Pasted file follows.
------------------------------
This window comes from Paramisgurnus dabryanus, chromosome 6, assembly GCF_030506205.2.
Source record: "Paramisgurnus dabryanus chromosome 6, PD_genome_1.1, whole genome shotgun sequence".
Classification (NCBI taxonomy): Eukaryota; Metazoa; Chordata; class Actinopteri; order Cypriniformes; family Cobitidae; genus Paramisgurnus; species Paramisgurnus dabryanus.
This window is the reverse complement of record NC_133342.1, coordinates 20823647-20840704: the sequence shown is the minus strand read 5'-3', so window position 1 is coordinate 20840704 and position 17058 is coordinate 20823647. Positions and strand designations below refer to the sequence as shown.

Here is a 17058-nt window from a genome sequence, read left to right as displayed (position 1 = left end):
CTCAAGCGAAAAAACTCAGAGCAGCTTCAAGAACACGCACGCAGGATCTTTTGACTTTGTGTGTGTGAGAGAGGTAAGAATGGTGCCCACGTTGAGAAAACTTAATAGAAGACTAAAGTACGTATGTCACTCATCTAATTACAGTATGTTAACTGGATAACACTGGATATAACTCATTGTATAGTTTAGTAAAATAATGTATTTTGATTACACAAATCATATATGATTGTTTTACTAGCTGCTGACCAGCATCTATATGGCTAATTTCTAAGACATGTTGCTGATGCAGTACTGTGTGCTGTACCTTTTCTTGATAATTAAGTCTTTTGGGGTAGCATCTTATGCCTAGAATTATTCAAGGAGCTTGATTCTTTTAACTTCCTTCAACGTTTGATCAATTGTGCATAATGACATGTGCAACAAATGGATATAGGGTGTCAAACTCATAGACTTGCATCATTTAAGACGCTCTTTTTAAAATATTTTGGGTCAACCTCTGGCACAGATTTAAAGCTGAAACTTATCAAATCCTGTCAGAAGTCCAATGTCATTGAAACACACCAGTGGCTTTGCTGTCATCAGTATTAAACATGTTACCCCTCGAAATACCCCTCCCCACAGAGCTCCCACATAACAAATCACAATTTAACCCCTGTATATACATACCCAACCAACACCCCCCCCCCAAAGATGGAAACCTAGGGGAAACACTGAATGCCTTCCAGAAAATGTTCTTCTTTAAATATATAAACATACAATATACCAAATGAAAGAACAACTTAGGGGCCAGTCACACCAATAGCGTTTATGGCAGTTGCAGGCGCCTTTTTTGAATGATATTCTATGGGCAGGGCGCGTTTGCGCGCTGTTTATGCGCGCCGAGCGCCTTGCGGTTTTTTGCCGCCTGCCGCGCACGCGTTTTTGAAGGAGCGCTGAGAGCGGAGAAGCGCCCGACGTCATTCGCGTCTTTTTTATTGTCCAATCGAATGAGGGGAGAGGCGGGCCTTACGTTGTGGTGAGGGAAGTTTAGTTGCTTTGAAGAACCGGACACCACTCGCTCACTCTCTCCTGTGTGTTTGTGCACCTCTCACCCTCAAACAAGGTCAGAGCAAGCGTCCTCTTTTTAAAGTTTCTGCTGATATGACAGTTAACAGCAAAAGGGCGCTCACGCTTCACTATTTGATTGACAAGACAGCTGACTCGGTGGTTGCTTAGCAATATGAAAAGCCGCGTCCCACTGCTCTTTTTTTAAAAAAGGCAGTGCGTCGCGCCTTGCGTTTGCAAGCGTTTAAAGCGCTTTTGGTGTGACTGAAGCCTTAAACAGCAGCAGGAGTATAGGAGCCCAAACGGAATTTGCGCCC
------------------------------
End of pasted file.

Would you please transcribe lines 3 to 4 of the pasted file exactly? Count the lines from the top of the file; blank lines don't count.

Classification (NCBI taxonomy): Eukaryota; Metazoa; Chordata; class Actinopteri; order Cypriniformes; family Cobitidae; genus Paramisgurnus; species Paramisgurnus dabryanus.
This window is the reverse complement of record NC_133342.1, coordinates 20823647-20840704: the sequence shown is the minus strand read 5'-3', so window position 1 is coordinate 20840704 and position 17058 is coordinate 20823647. Positions and strand designations below refer to the sequence as shown.